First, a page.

UPDATE: Marsha Mateyka Gallery has extended the exhibition through April 21.
Washington, D.C., has always been a great city for walkers–rich with monuments, parks and circles, streets wending gracefully from one vibrant neighborhood to the next. It should come as no surprise that in 2011, Washington was ranked in the top ten most walkable cities in the United States, (seventh), with the Dupont Circle neighborhood coming in as its most walkable neighborhood. For countless people, both in and out of Washington, The Phillips Collection is one of Dupont Circle’s highlights, and for many of us who work at the Phillips, the walk to work through the manifold seasons of the year is a beautiful way to start the day. The walks are varied, both in topography and timbre, provenance and pace.
My days begin with the sun illuminating the tall chimney of Garnet-Patterson Middle School and glancing off the windows of Duffy’s Irish Tavern below. At this time of year, the new cold air paints the sky in morning’s amaranthine waves. I walk the first block down Vermont Avenue and turn right onto U Street, where art abounds in many forms.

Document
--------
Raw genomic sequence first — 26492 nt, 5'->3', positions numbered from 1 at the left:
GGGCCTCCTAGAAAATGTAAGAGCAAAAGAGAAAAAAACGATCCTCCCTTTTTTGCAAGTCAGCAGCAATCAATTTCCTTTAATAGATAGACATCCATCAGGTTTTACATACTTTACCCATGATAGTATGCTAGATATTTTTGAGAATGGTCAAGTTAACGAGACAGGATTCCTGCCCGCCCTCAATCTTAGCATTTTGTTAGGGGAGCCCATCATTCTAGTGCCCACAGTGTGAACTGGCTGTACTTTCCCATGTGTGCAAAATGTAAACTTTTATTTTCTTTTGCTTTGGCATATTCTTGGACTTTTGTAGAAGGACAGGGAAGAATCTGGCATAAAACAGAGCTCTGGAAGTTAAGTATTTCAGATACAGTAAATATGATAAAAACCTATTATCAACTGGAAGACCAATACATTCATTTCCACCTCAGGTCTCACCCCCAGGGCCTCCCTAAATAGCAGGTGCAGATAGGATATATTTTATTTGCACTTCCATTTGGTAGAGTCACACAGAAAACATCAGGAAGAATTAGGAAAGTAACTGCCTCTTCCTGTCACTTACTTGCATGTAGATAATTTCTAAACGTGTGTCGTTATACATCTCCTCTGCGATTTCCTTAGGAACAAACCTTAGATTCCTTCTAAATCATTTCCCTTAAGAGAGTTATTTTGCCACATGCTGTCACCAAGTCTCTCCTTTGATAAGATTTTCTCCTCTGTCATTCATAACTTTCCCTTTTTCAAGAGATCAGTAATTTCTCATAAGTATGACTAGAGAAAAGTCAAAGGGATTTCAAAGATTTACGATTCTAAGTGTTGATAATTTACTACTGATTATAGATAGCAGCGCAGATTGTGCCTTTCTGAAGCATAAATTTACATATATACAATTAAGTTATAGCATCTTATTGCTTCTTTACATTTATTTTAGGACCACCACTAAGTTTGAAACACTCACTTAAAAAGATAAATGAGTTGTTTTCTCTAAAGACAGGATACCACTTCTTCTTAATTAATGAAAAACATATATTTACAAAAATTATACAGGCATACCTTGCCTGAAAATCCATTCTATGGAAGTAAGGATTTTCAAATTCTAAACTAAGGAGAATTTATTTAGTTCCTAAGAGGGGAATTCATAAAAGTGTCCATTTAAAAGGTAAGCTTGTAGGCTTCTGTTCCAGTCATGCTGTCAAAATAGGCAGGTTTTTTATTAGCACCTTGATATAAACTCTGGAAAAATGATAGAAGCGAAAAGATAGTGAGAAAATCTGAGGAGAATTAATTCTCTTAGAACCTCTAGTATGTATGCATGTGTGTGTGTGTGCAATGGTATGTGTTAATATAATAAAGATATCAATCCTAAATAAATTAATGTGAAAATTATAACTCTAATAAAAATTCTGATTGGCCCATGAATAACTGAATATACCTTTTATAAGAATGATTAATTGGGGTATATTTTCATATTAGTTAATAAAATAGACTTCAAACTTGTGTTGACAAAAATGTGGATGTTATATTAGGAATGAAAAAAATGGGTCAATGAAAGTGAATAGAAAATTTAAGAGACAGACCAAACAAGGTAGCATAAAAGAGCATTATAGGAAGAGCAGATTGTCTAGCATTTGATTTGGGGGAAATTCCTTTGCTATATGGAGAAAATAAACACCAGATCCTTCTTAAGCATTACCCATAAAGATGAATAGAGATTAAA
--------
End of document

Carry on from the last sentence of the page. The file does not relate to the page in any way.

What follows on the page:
The U Street neighborhood is nearly as alive in the morning as it is at night. Duke Ellington grew up here, and I often think of him along this walk and how everyone’s syncopated footfalls, strides, and toe-taps at the corners could play counterpoint to his music. There is a nice mural of Duke Ellington by Byron Peck on the west face of the True Reformer building on U Street, where Duke Ellington had his first paid performance. Across the street, I pass Ben’s Chili Bowl, already filling with customers at the early hour and sometimes snap a picture or two for a tourist. Then it’s past the famed Lincoln Theater to the corner of 13th and U. Here I always glance to the right to admire the peaked rooftops of the old Victorian homes that colorfully line 13th Street.
The Mahatma Gandhi Memorial has always provided an interesting context for the Phillips’s sculptural installation space at the corner of 21st and Q Streets. Though the memorial is a permanent installation, the Dupont community has made it a living piece, contributing neighborhood touches to the sculpture throughout the years. Gandhi has been warmed up, lovingly yarn bombed, adorned with flowers and jewelry, and host to a meditation “MedMob,” among other things.
A gift from the people of India and the Indian American community, the memorial was designed and begun by sculptor Guatam Pal (b. 1941) in October 1998 (completed 2000) in celebration of India’s 50th year of independence.
Amy Wike, Publicity and Marketing Coordinator